As always, when consuming anything with potential intoxication, be mindful of dosage! Cannabis can have adverse effects just like alcohol, including dizziness, dry mouth, itchy eyes, and delayed cognitive ability, and increased appetite. 

recipe: medicated moscow mule. picture of copper mugs with ice, cannabis leaf and lime wedges


MEDICATED MOSCOW MULE

Ingredients:

16 oz Ginger Beer (non-alcoholic)

1 T fresh-squeezed lime juice

2-3 drops of Lemon-flavored tincture (Try a 1:1 CBD/THC blend) 

1 lime wedge

½ cup ice

(Optional) Copper Mug

Instructions:

Fill your preferred drinking vessel with ice, then ginger beer.

Add tincture and stir.

Top with lime juice, and stir again!

Garnish with lime wheel, and enjoy.


Special thanks to Curaleaf for this wonderful recipe! 

Curaleaf’s Moscow Mule
Benjamin Caplan, MDNew Year, New Celebration!
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Commentary on the Legalization of Cannabis Identifies Limitations of Previous Research

The cannabis conundrum: thinking outside the THC box

A commentary on cannabis-based medicine points out some of the limitations in previous research, suggests implications of those limitations, and recommendations for future research. The legal status of cannabis, at the national level, hinders researchers’ ability to discover more beneficial or harmful effects. Furthermore, the variability of cannabinoids present within different strains of cannabis limits real-world applications of cannabis-based medicine. Currently, there is no scientific foundation for policies or regulatory practices, leaving room for improvement as states continue to legalize the use of medical cannabis.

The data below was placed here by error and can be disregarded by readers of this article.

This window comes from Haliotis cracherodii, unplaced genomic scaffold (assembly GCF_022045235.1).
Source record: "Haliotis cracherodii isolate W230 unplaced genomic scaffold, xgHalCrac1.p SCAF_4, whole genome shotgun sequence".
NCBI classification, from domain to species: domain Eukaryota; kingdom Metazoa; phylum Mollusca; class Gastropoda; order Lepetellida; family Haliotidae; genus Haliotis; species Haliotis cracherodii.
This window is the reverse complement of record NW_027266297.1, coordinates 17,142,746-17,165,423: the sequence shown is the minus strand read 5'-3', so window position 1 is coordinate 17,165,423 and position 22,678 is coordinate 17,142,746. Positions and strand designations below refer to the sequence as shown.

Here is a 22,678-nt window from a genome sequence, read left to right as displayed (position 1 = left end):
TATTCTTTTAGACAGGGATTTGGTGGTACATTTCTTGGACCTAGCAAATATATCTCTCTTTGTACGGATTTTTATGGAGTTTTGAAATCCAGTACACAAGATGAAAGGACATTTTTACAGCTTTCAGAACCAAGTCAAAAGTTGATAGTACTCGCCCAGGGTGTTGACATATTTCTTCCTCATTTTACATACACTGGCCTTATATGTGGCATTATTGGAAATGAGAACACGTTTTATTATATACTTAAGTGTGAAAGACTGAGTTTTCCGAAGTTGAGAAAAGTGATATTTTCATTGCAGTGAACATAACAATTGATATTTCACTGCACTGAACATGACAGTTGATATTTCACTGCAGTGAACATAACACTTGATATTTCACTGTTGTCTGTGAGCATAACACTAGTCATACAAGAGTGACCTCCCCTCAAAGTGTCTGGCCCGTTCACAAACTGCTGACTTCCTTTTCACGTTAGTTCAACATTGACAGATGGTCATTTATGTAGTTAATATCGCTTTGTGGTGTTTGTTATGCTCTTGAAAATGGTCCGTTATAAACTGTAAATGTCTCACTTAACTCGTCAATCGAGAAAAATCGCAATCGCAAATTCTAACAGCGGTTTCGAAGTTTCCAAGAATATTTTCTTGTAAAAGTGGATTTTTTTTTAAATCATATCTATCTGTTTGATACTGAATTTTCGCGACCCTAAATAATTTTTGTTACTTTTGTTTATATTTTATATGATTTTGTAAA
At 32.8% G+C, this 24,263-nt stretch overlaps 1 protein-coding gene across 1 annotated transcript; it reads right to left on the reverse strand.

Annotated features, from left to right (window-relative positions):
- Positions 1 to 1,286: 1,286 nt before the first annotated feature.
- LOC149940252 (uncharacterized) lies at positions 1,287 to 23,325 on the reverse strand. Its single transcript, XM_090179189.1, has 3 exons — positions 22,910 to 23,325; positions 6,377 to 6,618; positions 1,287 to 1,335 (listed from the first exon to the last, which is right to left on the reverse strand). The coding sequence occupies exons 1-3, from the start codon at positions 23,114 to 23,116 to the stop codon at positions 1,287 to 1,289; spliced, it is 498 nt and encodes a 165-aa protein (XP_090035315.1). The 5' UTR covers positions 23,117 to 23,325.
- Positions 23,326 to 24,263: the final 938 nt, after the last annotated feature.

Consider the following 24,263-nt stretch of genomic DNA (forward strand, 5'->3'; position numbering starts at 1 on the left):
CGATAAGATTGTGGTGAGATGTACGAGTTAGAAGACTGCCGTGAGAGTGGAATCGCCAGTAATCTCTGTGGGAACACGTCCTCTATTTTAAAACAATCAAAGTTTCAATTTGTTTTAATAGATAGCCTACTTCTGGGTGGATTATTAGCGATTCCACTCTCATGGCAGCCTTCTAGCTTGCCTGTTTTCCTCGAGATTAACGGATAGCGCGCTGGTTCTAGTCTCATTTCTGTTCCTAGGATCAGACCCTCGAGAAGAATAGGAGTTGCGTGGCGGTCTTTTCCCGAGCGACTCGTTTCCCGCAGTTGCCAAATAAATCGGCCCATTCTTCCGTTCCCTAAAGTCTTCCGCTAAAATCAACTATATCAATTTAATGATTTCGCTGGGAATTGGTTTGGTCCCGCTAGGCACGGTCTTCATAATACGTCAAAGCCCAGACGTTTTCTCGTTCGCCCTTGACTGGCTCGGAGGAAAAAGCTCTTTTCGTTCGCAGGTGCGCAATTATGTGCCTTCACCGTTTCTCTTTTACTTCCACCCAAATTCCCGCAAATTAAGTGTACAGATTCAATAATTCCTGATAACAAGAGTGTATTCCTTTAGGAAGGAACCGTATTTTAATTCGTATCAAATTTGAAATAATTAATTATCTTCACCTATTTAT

View this review (yellow link) or download:

This paper is also stored here:     http://bit.ly/31CmXOU    inside the CED Foundation Archive

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Benjamin Caplan, MDCommentary on the Legalization of Cannabis Identifies Limitations of Previous Research
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Ruth Fisher’s Cannabis Primer Book